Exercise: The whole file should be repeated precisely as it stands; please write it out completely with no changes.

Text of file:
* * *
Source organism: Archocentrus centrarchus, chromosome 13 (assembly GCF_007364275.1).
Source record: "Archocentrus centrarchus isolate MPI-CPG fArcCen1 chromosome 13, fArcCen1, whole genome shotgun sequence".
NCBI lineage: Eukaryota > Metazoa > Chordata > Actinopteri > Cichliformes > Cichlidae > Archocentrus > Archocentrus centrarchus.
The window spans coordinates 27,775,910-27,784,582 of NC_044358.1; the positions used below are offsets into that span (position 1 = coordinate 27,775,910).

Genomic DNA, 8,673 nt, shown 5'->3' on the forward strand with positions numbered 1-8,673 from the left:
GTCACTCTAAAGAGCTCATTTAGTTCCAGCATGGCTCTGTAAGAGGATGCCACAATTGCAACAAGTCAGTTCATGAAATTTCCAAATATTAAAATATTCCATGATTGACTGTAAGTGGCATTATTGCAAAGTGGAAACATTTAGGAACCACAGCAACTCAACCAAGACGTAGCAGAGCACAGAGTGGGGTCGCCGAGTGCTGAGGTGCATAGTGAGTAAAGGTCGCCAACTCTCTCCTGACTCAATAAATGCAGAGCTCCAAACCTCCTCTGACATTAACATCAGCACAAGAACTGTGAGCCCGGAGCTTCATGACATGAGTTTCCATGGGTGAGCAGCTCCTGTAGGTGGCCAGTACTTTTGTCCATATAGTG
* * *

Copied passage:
Source organism: Archocentrus centrarchus, chromosome 13 (assembly GCF_007364275.1).
Source record: "Archocentrus centrarchus isolate MPI-CPG fArcCen1 chromosome 13, fArcCen1, whole genome shotgun sequence".
NCBI lineage: Eukaryota > Metazoa > Chordata > Actinopteri > Cichliformes > Cichlidae > Archocentrus > Archocentrus centrarchus.
The window spans coordinates 27,775,910-27,784,582 of NC_044358.1; the positions used below are offsets into that span (position 1 = coordinate 27,775,910).

Genomic DNA, 8,673 nt, shown 5'->3' on the forward strand with positions numbered 1-8,673 from the left:
GTCACTCTAAAGAGCTCATTTAGTTCCAGCATGGCTCTGTAAGAGGATGCCACAATTGCAACAAGTCAGTTCATGAAATTTCCAAATATTAAAATATTCCATGATTGACTGTAAGTGGCATTATTGCAAAGTGGAAACATTTAGGAACCACAGCAACTCAACCAAGACGTAGCAGAGCACAGAGTGGGGTCGCCGAGTGCTGAGGTGCATAGTGAGTAAAGGTCGCCAACTCTCTCCTGACTCAATAAATGCAGAGCTCCAAACCTCCTCTGACATTAACATCAGCACAAGAACTGTGAGCCCGGAGCTTCATGACATGAGTTTCCATGGGTGAGCAGCTCCTGTAGGTGGCCAGTACTTTTGTCCATATAGTG